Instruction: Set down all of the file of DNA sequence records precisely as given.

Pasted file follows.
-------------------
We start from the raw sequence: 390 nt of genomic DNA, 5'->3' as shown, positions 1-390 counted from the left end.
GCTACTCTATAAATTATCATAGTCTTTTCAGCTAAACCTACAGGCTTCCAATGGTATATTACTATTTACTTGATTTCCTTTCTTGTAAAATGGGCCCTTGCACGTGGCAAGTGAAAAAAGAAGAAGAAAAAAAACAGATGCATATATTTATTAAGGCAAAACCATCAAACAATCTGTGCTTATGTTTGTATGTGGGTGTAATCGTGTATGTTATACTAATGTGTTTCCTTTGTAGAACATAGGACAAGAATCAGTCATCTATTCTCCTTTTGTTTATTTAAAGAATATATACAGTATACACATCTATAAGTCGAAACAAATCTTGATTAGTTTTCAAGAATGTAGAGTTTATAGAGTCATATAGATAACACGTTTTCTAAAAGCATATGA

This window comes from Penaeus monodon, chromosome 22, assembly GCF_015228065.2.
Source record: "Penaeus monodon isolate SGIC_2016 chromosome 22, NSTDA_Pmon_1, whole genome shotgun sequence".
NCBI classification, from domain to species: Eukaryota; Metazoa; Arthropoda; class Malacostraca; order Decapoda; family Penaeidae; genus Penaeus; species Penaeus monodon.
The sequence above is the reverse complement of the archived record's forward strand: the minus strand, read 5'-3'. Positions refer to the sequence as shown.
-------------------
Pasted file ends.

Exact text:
We start from the raw sequence: 390 nt of genomic DNA, 5'->3' as shown, positions 1-390 counted from the left end.
GCTACTCTATAAATTATCATAGTCTTTTCAGCTAAACCTACAGGCTTCCAATGGTATATTACTATTTACTTGATTTCCTTTCTTGTAAAATGGGCCCTTGCACGTGGCAAGTGAAAAAAGAAGAAGAAAAAAAACAGATGCATATATTTATTAAGGCAAAACCATCAAACAATCTGTGCTTATGTTTGTATGTGGGTGTAATCGTGTATGTTATACTAATGTGTTTCCTTTGTAGAACATAGGACAAGAATCAGTCATCTATTCTCCTTTTGTTTATTTAAAGAATATATACAGTATACACATCTATAAGTCGAAACAAATCTTGATTAGTTTTCAAGAATGTAGAGTTTATAGAGTCATATAGATAACACGTTTTCTAAAAGCATATGA

This window comes from Penaeus monodon, chromosome 22, assembly GCF_015228065.2.
Source record: "Penaeus monodon isolate SGIC_2016 chromosome 22, NSTDA_Pmon_1, whole genome shotgun sequence".
NCBI classification, from domain to species: Eukaryota; Metazoa; Arthropoda; class Malacostraca; order Decapoda; family Penaeidae; genus Penaeus; species Penaeus monodon.
The sequence above is the reverse complement of the archived record's forward strand: the minus strand, read 5'-3'. Positions refer to the sequence as shown.